Senators introduce DRIVE-Safe Act hoping to address shortage of truckers
US Senators Todd Young (R-Ind.), Jerry Moran (R-Kan.), and Jim Inhofe (R-Okla.) have introduced a bill – the Developing Responsible Individuals for a Vibrant Economy (DRIVE-Safe) Act, S. 3352 – in an attempt to address the driver shortage in the trucking and logistics industry.
Though many states allow individuals to obtain a commercial driver’s license at the age 18, federal law currently prohibits those operators from moving goods from state to state until they are 21. The DRIVE-Safe Act creates a training program that would allow for the legal operation of a commercial motor vehicle in interstate commerce by commercial driver’s license holders under the age of 21. The apprenticeship training program aim to create cross-state safety standards and performance benchmarks.
“Indiana is the Crossroads of America and the truck driver shortage has a significant impact on our state,” said Senator Young. “As I’ve traveled throughout Indiana, I have heard from Hoosiers that a pathway is needed to qualify more drivers to move goods safely and efficiently. The DRIVE-Safe Act will help address the driver shortage, enhance safety, and create new career opportunities for young Hoosiers.”
“Not only would the DRIVE-Safe Act create new career opportunities for young Kansans, but it would also help move the supply-chain nationwide in a more expeditious manner – benefitting many sectors of the Kansas economy,” said Senator Moran. “This legislation includes important provisions that would help curb the trucker shortage, train safe drivers, and deliver goods and supplies to the Kansans that need them.”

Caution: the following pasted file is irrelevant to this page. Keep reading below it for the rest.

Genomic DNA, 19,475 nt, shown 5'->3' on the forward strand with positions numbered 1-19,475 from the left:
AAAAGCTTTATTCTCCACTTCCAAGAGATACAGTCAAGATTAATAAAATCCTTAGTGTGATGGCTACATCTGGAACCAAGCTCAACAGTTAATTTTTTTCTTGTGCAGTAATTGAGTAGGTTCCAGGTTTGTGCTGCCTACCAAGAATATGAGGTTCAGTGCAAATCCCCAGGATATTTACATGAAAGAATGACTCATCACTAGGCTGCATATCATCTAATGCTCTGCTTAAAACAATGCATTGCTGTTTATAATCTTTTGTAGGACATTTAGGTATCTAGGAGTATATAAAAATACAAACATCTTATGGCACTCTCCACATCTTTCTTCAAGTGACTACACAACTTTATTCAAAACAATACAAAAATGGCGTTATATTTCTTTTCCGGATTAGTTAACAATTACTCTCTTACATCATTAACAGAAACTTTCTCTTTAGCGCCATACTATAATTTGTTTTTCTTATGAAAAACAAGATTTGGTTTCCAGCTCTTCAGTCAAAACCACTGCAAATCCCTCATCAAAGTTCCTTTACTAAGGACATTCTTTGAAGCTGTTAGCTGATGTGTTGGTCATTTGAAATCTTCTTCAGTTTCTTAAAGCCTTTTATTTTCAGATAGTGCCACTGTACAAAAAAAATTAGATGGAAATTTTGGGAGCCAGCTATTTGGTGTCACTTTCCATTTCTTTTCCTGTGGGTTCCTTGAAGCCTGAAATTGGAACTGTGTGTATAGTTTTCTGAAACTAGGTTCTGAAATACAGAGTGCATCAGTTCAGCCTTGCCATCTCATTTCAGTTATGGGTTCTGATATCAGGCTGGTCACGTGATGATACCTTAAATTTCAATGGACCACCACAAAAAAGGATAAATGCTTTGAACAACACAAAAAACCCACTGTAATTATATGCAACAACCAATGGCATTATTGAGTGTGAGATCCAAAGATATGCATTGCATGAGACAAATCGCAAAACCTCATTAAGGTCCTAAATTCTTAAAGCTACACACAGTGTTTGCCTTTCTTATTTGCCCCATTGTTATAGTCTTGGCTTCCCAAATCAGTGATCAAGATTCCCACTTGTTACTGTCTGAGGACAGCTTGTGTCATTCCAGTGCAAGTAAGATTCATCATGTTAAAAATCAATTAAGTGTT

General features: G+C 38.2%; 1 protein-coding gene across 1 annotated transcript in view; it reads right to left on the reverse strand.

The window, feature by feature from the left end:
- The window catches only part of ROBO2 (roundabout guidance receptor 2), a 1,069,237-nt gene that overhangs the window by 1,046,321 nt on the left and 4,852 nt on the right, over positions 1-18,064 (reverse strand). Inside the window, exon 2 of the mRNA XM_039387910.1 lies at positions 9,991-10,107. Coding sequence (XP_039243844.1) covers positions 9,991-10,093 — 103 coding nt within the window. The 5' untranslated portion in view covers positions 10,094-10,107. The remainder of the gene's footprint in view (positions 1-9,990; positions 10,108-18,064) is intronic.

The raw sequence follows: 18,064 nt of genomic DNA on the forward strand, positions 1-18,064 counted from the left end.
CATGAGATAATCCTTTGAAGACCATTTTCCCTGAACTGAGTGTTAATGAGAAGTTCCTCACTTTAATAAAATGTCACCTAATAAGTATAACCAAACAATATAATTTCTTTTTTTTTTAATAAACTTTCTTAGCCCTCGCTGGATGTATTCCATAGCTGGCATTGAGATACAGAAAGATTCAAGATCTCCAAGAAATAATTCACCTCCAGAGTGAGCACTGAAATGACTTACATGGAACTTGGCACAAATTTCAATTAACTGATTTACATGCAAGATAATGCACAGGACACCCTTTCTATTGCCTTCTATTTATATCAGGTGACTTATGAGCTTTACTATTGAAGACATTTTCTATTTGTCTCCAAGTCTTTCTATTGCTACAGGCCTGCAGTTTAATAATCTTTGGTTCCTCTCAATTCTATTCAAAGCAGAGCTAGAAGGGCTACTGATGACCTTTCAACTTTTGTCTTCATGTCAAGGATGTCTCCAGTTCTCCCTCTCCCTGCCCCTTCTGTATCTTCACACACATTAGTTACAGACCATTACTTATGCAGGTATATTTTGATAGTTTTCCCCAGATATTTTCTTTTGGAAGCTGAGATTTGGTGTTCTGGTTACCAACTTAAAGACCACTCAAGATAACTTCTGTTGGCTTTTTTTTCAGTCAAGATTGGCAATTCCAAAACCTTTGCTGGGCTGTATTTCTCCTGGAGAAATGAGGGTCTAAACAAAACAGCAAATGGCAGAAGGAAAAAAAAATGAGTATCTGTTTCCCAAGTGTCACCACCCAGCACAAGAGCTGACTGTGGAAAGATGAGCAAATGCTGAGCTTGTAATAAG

“As home to three inland ports, nearly 4,000 miles of rail and over 12,000 miles of highways, Oklahoma is rightfully recognized as and benefits from being one of the nation’s leading transportation hubs and America’s Corner. By expanding the opportunity for all commercial license holders to engage in interstate commerce, we can meaningfully address the driver shortage while improving transportation safety and give younger Americans the ability to be competitive in a strong economy so they can fully benefit from a skilled career,” said Senator Inhofe.
The apprenticeship program established by the DRIVE-Safe Act would require young drivers to complete at least 400 hours of on-duty time and 240 hours of driving time with an experienced driver in the cab with them. All trucks used for training in the program must be equipped with safety technology including active braking collision mitigation systems, a video event capture system, and a speed governor set at 65 miles per hour or below under the bill.
U.S. Representatives Trey Hollingsworth (R-IN-09) and Duncan Hunter (R-CA-50) introduced companion legislation in the House earlier this year (H.R. 5358).